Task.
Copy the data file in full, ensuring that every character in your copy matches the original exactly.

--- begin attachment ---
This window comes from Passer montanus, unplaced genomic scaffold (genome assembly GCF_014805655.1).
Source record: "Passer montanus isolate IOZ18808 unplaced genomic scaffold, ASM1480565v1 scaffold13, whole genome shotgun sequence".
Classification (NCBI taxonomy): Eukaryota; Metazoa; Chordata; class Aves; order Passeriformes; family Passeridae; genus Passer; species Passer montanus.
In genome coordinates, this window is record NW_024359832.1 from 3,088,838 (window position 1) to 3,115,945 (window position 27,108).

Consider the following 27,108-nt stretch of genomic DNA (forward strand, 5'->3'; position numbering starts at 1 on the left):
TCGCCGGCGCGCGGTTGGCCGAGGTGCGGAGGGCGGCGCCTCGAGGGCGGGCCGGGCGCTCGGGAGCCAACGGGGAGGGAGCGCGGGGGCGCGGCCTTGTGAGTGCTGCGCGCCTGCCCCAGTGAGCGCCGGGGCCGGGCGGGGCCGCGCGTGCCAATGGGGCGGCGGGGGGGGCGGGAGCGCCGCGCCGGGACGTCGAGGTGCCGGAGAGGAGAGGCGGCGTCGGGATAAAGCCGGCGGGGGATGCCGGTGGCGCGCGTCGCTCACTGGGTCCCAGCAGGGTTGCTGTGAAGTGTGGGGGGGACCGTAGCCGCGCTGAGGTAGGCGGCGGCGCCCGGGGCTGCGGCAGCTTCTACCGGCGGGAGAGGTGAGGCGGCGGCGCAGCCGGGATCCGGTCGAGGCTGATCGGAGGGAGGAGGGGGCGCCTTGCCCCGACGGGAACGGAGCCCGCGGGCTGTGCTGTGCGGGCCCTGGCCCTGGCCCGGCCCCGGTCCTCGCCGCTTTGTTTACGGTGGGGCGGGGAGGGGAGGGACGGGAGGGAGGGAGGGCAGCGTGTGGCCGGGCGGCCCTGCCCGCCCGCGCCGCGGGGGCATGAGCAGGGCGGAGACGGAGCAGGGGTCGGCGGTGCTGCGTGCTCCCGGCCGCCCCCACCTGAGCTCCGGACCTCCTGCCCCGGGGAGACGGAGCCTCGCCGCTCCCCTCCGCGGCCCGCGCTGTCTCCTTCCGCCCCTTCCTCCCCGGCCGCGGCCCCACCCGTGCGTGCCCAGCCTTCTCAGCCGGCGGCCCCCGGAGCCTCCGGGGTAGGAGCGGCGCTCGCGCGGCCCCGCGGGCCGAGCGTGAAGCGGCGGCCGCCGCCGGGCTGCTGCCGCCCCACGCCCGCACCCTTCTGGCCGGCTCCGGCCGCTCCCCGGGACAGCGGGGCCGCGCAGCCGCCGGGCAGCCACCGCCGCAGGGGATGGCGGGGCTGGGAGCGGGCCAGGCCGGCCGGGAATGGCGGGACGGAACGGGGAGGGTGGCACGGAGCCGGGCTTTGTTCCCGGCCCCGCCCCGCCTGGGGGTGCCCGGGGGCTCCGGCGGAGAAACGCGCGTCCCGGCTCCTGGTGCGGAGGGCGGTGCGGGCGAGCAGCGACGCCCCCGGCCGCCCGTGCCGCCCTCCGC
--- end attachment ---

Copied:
This window comes from Passer montanus, unplaced genomic scaffold (genome assembly GCF_014805655.1).
Source record: "Passer montanus isolate IOZ18808 unplaced genomic scaffold, ASM1480565v1 scaffold13, whole genome shotgun sequence".
Classification (NCBI taxonomy): Eukaryota; Metazoa; Chordata; class Aves; order Passeriformes; family Passeridae; genus Passer; species Passer montanus.
In genome coordinates, this window is record NW_024359832.1 from 3,088,838 (window position 1) to 3,115,945 (window position 27,108).

Consider the following 27,108-nt stretch of genomic DNA (forward strand, 5'->3'; position numbering starts at 1 on the left):
TCGCCGGCGCGCGGTTGGCCGAGGTGCGGAGGGCGGCGCCTCGAGGGCGGGCCGGGCGCTCGGGAGCCAACGGGGAGGGAGCGCGGGGGCGCGGCCTTGTGAGTGCTGCGCGCCTGCCCCAGTGAGCGCCGGGGCCGGGCGGGGCCGCGCGTGCCAATGGGGCGGCGGGGGGGGCGGGAGCGCCGCGCCGGGACGTCGAGGTGCCGGAGAGGAGAGGCGGCGTCGGGATAAAGCCGGCGGGGGATGCCGGTGGCGCGCGTCGCTCACTGGGTCCCAGCAGGGTTGCTGTGAAGTGTGGGGGGGACCGTAGCCGCGCTGAGGTAGGCGGCGGCGCCCGGGGCTGCGGCAGCTTCTACCGGCGGGAGAGGTGAGGCGGCGGCGCAGCCGGGATCCGGTCGAGGCTGATCGGAGGGAGGAGGGGGCGCCTTGCCCCGACGGGAACGGAGCCCGCGGGCTGTGCTGTGCGGGCCCTGGCCCTGGCCCGGCCCCGGTCCTCGCCGCTTTGTTTACGGTGGGGCGGGGAGGGGAGGGACGGGAGGGAGGGAGGGCAGCGTGTGGCCGGGCGGCCCTGCCCGCCCGCGCCGCGGGGGCATGAGCAGGGCGGAGACGGAGCAGGGGTCGGCGGTGCTGCGTGCTCCCGGCCGCCCCCACCTGAGCTCCGGACCTCCTGCCCCGGGGAGACGGAGCCTCGCCGCTCCCCTCCGCGGCCCGCGCTGTCTCCTTCCGCCCCTTCCTCCCCGGCCGCGGCCCCACCCGTGCGTGCCCAGCCTTCTCAGCCGGCGGCCCCCGGAGCCTCCGGGGTAGGAGCGGCGCTCGCGCGGCCCCGCGGGCCGAGCGTGAAGCGGCGGCCGCCGCCGGGCTGCTGCCGCCCCACGCCCGCACCCTTCTGGCCGGCTCCGGCCGCTCCCCGGGACAGCGGGGCCGCGCAGCCGCCGGGCAGCCACCGCCGCAGGGGATGGCGGGGCTGGGAGCGGGCCAGGCCGGCCGGGAATGGCGGGACGGAACGGGGAGGGTGGCACGGAGCCGGGCTTTGTTCCCGGCCCCGCCCCGCCTGGGGGTGCCCGGGGGCTCCGGCGGAGAAACGCGCGTCCCGGCTCCTGGTGCGGAGGGCGGTGCGGGCGAGCAGCGACGCCCCCGGCCGCCCGTGCCGCCCTCCGC